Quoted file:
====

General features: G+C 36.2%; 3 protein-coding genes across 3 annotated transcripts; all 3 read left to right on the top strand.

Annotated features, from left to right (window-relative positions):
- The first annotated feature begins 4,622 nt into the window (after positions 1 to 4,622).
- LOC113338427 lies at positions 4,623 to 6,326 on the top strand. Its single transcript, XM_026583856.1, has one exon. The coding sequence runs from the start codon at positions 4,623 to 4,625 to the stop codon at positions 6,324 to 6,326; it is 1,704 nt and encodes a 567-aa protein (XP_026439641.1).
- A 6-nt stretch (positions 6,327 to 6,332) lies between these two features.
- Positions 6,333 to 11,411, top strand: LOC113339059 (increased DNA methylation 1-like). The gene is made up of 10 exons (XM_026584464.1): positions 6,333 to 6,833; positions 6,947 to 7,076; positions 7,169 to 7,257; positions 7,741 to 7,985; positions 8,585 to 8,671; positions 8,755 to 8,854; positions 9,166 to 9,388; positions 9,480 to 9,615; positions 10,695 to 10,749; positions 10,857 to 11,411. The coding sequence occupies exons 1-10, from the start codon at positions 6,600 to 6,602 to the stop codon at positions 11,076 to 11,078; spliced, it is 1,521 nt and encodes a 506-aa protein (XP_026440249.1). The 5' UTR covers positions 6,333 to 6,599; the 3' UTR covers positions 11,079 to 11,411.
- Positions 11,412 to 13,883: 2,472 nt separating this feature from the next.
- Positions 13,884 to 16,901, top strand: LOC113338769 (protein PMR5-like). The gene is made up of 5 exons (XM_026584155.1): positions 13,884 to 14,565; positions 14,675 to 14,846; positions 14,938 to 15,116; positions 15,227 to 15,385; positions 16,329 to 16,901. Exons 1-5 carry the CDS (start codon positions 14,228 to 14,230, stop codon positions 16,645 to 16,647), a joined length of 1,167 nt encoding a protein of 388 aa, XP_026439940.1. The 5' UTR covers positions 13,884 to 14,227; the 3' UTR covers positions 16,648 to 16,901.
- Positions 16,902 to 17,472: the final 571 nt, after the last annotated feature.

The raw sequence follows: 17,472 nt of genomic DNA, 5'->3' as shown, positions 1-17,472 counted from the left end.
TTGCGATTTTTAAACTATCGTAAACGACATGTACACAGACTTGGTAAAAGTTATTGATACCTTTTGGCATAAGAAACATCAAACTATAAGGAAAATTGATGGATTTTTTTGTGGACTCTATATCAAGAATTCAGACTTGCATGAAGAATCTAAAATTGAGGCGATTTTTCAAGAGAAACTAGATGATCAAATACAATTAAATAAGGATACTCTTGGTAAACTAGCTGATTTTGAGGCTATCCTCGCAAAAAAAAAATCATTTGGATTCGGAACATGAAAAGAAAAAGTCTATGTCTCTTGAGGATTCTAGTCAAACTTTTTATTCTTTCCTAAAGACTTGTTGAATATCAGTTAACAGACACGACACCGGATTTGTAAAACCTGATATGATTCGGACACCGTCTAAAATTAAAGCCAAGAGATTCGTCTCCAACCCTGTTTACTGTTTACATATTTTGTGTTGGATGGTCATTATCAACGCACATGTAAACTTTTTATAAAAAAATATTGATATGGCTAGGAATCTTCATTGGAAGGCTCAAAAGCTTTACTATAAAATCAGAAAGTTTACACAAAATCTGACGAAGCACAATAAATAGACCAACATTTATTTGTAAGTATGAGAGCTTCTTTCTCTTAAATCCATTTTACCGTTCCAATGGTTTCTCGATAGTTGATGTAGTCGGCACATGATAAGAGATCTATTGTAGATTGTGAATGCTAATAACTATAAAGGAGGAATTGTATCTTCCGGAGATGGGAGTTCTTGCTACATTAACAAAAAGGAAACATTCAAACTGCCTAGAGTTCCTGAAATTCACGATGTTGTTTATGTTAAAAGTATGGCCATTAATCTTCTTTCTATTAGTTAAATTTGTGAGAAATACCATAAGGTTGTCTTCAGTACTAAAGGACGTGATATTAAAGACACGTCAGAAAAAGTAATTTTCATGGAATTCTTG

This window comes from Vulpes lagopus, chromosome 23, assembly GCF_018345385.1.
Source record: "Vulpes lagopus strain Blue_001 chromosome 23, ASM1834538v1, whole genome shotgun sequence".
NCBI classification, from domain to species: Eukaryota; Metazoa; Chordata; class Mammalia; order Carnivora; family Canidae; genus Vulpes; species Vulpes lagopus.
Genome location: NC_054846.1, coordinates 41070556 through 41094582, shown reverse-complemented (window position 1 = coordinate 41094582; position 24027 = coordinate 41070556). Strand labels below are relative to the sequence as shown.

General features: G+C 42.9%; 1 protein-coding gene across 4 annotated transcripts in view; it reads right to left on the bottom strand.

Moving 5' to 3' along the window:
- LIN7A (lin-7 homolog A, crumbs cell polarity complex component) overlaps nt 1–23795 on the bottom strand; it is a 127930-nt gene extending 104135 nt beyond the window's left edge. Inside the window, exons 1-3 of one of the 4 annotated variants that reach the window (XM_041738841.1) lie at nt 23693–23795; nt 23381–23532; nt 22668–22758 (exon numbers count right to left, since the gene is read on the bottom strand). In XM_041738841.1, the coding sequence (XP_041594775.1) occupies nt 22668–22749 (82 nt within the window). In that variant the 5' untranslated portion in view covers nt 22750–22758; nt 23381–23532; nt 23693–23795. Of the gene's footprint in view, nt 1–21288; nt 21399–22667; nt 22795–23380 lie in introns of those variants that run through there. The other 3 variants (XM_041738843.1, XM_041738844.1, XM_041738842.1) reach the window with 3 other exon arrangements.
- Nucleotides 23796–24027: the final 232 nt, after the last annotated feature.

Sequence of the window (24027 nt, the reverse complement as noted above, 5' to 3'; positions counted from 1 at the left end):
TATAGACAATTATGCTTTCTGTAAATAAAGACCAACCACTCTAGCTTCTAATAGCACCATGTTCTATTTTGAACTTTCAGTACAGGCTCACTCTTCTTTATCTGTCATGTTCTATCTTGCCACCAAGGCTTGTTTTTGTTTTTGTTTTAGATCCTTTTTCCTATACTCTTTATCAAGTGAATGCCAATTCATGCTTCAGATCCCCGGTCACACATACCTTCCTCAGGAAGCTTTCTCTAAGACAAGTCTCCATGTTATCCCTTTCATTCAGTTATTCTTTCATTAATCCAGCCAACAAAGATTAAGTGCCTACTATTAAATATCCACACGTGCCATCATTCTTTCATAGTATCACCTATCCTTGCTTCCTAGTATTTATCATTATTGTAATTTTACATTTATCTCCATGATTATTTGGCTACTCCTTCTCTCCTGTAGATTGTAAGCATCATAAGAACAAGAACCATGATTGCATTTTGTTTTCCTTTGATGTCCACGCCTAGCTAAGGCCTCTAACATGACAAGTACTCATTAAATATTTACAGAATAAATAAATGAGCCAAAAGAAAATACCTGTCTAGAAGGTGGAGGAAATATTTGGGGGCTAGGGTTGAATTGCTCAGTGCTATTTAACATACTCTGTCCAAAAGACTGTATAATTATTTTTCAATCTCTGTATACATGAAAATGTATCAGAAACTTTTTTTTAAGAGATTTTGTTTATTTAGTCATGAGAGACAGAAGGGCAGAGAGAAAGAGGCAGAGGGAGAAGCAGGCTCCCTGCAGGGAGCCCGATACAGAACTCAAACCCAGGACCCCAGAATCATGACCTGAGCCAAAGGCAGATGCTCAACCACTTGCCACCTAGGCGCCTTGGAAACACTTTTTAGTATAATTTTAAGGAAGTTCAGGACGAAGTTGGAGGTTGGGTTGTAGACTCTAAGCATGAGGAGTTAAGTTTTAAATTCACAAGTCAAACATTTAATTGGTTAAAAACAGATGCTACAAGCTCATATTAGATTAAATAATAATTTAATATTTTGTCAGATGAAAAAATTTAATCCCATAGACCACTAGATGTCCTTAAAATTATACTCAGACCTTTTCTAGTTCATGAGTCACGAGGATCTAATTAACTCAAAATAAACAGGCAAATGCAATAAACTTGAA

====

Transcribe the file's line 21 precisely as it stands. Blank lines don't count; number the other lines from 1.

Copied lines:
TATAGACAATTATGCTTTCTGTAAATAAAGACCAACCACTCTAGCTTCTAATAGCACCATGTTCTATTTTGAACTTTCAGTACAGGCTCACTCTTCTTTATCTGTCATGTTCTATCTTGCCACCAAGGCTTGTTTTTGTTTTTGTTTTAGATCCTTTTTCCTATACTCTTTATCAAGTGAATGCCAATTCATGCTTCAGATCCCCGGTCACACATACCTTCCTCAGGAAGCTTTCTCTAAGACAAGTCTCCATGTTATCCCTTTCATTCAGTTATTCTTTCATTAATCCAGCCAACAAAGATTAAGTGCCTACTATTAAATATCCACACGTGCCATCATTCTTTCATAGTATCACCTATCCTTGCTTCCTAGTATTTATCATTATTGTAATTTTACATTTATCTCCATGATTATTTGGCTACTCCTTCTCTCCTGTAGATTGTAAGCATCATAAGAACAAGAACCATGATTGCATTTTGTTTTCCTTTGATGTCCACGCCTAGCTAAGGCCTCTAACATGACAAGTACTCATTAAATATTTACAGAATAAATAAATGAGCCAAAAGAAAATACCTGTCTAGAAGGTGGAGGAAATATTTGGGGGCTAGGGTTGAATTGCTCAGTGCTATTTAACATACTCTGTCCAAAAGACTGTATAATTATTTTTCAATCTCTGTATACATGAAAATGTATCAGAAACTTTTTTTTAAGAGATTTTGTTTATTTAGTCATGAGAGACAGAAGGGCAGAGAGAAAGAGGCAGAGGGAGAAGCAGGCTCCCTGCAGGGAGCCCGATACAGAACTCAAACCCAGGACCCCAGAATCATGACCTGAGCCAAAGGCAGATGCTCAACCACTTGCCACCTAGGCGCCTTGGAAACACTTTTTAGTATAATTTTAAGGAAGTTCAGGACGAAGTTGGAGGTTGGGTTGTAGACTCTAAGCATGAGGAGTTAAGTTTTAAATTCACAAGTCAAACATTTAATTGGTTAAAAACAGATGCTACAAGCTCATATTAGATTAAATAATAATTTAATATTTTGTCAGATGAAAAAATTTAATCCCATAGACCACTAGATGTCCTTAAAATTATACTCAGACCTTTTCTAGTTCATGAGTCACGAGGATCTAATTAACTCAAAATAAACAGGCAAATGCAATAAACTTGAA